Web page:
How do we find love in the digital age? Over the centuries people have placed their hopes in the hands of the gods, matchmakers or chance. Now tech companies have made it their mission to pair people up. They claim that romance is a numbers game – the more we play, the better the odds. But is this really the case?
Dating-app enthusiasts argue that smartphones have allowed us to connect with people outside our social circles and geographical locations. Finding love IRL (In Real Life) is inefficient and overrated. Harry or Harriet can now swipe Sally from the convenience of his or her bedroom. Millions use dating apps every day to find a compatible partner, from scoring a date on Tinder and Bumble to finding the perfect match through eHarmony and OKCupid. Want to meet a farmer or a life-partner who lives gluten-free? Apps can find you a match within seconds. Try doing that in a dark crowded bar.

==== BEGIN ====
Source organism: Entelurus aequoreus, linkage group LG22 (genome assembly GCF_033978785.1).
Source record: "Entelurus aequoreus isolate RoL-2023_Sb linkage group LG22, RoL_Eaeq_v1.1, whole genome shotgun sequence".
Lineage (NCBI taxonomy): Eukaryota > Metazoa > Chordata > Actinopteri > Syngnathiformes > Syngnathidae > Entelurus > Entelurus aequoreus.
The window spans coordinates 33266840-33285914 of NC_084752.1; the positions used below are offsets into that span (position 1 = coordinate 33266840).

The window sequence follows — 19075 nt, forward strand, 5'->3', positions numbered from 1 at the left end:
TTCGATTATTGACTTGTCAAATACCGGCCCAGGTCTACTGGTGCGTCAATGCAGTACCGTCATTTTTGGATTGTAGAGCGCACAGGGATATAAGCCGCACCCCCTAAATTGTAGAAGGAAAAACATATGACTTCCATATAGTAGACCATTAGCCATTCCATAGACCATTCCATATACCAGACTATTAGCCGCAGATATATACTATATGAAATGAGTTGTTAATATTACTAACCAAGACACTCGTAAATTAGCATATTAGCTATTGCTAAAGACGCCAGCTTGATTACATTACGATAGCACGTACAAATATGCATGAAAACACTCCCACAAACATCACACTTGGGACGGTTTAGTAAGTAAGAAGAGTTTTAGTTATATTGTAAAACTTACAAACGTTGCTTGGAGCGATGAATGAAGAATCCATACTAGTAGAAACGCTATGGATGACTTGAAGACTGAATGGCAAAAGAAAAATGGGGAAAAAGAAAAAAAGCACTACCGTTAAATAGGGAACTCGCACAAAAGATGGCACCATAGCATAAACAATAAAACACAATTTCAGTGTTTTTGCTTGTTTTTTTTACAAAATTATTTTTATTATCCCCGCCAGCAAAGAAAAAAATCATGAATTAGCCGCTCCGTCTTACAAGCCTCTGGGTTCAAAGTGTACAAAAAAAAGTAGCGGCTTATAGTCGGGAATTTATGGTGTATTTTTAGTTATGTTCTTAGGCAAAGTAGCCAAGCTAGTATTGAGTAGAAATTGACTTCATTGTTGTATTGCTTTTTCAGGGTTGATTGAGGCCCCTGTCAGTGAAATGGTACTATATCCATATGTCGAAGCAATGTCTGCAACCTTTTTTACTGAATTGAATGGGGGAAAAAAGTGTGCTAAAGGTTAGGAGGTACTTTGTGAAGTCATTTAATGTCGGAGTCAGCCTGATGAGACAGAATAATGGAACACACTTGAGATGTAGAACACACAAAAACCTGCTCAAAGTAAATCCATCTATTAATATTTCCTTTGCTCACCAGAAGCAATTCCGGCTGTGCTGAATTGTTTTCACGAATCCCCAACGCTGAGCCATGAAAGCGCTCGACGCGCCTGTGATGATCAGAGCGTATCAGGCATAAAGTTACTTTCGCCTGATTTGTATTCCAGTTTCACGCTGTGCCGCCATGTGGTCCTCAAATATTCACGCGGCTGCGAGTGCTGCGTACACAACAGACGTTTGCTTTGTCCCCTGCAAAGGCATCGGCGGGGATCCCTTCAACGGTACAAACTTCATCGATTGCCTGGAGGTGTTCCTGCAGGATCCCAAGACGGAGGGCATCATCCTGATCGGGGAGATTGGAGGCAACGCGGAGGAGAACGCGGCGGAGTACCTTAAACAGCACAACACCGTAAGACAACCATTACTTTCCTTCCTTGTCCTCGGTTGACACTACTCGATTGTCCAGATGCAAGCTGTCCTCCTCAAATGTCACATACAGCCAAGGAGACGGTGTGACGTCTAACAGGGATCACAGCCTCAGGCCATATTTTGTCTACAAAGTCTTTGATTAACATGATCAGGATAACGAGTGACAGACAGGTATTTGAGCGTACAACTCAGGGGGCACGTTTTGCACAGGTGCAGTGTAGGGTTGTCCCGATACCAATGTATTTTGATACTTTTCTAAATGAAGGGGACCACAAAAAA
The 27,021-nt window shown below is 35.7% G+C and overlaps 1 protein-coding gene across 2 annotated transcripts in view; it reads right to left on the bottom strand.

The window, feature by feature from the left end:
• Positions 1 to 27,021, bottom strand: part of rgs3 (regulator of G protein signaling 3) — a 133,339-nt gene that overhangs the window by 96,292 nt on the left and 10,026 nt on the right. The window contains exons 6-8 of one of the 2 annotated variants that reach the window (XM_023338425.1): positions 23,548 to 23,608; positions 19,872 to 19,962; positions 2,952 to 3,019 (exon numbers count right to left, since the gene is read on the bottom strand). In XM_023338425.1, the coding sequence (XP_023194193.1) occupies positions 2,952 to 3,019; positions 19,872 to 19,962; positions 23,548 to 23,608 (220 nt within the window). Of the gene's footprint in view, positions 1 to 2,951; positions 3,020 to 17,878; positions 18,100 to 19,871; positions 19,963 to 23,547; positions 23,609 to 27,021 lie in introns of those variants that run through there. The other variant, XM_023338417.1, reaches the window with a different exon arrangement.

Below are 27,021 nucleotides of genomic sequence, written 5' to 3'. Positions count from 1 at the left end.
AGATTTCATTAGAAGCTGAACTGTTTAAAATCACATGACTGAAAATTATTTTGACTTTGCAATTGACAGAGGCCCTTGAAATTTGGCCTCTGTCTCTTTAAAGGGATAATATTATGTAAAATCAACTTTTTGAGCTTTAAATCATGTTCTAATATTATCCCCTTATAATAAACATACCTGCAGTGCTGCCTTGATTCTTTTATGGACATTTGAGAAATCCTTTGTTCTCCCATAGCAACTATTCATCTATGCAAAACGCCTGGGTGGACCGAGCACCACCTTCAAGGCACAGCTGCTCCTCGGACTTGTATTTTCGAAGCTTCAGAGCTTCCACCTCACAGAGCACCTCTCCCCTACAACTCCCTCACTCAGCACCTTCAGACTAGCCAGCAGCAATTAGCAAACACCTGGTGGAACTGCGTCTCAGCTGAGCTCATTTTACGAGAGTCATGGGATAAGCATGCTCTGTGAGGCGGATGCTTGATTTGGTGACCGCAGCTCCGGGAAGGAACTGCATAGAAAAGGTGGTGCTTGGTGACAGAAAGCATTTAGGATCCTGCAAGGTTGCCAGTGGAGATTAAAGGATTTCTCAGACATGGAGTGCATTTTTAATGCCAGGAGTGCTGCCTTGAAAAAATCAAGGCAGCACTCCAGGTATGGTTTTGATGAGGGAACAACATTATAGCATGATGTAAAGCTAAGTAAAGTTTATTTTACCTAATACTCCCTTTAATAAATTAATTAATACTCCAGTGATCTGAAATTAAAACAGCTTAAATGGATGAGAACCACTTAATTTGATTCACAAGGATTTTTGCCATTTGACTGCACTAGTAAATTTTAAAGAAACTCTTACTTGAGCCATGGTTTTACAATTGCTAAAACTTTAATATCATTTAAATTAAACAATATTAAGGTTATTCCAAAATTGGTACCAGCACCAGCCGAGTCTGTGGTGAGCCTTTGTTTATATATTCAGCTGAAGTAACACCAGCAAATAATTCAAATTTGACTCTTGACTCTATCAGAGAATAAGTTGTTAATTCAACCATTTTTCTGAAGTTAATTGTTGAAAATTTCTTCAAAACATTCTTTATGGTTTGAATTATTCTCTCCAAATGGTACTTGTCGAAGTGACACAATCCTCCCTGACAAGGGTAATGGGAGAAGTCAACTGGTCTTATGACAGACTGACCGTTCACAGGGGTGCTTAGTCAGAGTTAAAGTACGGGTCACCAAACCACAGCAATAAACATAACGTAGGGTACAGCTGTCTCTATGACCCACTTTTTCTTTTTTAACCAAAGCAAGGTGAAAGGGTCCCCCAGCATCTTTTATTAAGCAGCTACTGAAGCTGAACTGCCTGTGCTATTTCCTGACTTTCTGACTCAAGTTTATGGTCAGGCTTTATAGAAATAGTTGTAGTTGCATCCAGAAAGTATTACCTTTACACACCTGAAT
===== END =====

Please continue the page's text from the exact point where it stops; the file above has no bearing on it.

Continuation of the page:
That’s a dangerous illusion, argue the dating-app sceptics. These apps are like junk-food – addictive and bad for your health. They lead to unfulfilled experiences and have turned being ghosted and feeling disposable into an everyday experience. Why settle on a match when someone better might be just a swipe away? We have fallen under the spell of tech companies that have their bottom lines, not our happiness, at heart. Worldwide spend on dating apps has skyrocketed from £234m in 2016 to £448m in 2017, allowing executives to profit from our swiping addiction. Instead of allowing romance to blossom organically we are entrusting our hearts to money-making algorithms.
Are dating apps killing romance or are they the matchmakers we’ve waited centuries for? Join us on June 11th, hear the arguments and decide for yourselves.
Speakers are subject to change.